Yesterday I walked through an Ottawa that is now new to me.
As part of our Urban Communities Cohort experience at the Faculty of Education at the University of Ottawa, our group of first-year teacher candidates took part in one of the Ottawa Indigenous walks that are available throughout the city.
Ours took place around City Hall, the Canadian Tribute to Human Rights Monument and Confederation Park. The tour was 90 minutes long and our group was led by Jennifer David (Chapleau Cree First Nation), a journalist and consultant who has an incredible depth of knowledge and a gift for story-telling.
It is amazing how a tour like this can take you through familiar places and at the same time open ones’ eyes to new perspectives.
Some snapshots – A memorial to the Treaty of Ghent that ended the War of 1812. Indigenous peoples fought in this war and made significant contributions to the British side. Their hope was that a separate homeland would be carved out for them after the war. Considering the important role they played in the war’s outcome, this was a reasonable expectation.
Instead, no land was granted and they only received what they already had before the war.
Another stop – we finished our tour at the National Aboriginal Veterans Monument. Here a reading that we did by Cynthia Chambers entitled “Where do I belong?” Canadian Curriculum as Passport Home resonated. In this article, Chambers writes a personal story about her journey to figure out her own Canadian identity. Her story intersects with the struggle of Canadian Indigenous People to establish their own narrative.
As we looked at the monument, I recalled a passage where she quotes George Erasmus on enfranchisement and the Indian Act. Looking at the war memorial, I was struck by the fact that the act of joining the Canadian military once resulted in people losing their status under the Indian Act:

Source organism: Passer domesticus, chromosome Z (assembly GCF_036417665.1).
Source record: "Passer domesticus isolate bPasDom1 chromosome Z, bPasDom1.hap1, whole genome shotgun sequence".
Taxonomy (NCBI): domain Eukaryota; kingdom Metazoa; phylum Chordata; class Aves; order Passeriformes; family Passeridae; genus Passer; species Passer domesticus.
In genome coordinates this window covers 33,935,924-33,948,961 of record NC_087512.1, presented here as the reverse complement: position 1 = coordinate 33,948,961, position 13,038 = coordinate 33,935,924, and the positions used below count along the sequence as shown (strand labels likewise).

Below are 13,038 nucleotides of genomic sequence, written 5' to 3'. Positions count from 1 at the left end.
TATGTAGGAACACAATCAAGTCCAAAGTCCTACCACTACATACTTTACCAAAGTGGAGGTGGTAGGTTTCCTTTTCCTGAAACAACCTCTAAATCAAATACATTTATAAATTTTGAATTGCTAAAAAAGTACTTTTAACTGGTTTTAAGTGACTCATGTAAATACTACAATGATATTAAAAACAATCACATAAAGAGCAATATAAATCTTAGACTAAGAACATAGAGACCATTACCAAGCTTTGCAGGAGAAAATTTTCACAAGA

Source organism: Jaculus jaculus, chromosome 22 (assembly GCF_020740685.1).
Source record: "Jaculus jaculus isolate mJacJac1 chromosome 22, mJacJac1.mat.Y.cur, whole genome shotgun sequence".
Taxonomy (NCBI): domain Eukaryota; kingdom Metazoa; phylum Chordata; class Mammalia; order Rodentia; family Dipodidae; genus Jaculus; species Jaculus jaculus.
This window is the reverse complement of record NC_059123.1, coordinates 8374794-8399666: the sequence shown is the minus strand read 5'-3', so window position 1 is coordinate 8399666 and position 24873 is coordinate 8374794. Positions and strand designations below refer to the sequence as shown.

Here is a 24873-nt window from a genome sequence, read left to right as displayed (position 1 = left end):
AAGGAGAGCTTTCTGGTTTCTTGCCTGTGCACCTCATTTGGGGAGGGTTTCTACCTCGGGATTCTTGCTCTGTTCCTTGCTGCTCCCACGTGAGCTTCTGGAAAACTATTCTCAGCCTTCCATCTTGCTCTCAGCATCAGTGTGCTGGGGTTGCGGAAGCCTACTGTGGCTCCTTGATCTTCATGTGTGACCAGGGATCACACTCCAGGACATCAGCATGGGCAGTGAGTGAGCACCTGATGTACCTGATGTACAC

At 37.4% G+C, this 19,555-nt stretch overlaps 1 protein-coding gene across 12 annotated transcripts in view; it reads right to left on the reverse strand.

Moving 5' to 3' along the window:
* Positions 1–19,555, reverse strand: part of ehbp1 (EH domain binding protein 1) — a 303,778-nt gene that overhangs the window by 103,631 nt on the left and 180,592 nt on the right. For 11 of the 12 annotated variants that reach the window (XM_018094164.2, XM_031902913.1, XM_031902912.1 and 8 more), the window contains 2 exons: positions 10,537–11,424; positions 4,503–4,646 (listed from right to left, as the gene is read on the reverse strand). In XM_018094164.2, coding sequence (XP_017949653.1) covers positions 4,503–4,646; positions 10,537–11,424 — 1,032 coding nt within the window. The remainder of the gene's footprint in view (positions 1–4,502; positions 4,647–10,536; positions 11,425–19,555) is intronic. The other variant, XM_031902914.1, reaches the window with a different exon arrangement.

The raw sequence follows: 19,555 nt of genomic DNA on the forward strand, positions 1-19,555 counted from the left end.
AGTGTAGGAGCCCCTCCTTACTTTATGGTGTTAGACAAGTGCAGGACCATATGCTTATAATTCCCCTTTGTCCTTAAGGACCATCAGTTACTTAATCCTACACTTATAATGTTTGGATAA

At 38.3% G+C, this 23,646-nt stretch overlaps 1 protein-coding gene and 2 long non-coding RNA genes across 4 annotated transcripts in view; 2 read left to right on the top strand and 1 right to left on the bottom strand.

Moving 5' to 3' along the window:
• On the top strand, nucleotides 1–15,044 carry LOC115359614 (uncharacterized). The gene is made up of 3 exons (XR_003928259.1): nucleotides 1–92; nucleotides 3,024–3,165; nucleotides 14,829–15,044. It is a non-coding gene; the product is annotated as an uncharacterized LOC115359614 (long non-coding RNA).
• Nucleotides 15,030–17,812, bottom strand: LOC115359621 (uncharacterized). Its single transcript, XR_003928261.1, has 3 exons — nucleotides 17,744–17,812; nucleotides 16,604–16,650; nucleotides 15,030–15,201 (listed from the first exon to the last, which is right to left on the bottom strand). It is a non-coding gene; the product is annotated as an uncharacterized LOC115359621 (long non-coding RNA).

When the option of enfranchisement, trading“Where do I belong?”
Indian status for voting rights, failed to attract
individuals, more coercive measures were enacted,
enfranchising Indians if they lived away from their
reserves, joined the military, obtained higher
education, or, in the case of women, if they married a
Canadian Curriculum as Passport Home
JAAACS: Journal of American Association for Advancement of Curriculum Studies
When you really start to think what it is like to teach in a Canadian school, experiences like the Indigenous Walk and the article by Chambers really are foundational. Chambers wrote this article in 2006 and already things have changed a great deal in this country. A walk of 90 minutes really does alter ones’ perspective on how we approach teaching in a Canadian context.
Walking, listening, reading, talking can change the way you look at the world. Learning can change behaviour, can begin to right wrongs that go back centuries. As we work with a new generation of teachers, it is so important that we take the necessary time to orient ourselves to an approach that focuses on justice and a new world view.
We walk and we learn. We begin to ask ourselves new questions. Where do I belong may take a lifetime to answer. For Chambers, this is a question that remains unresolved; it is a question that is a part of our character. It is a question that informs what we are doing as educators.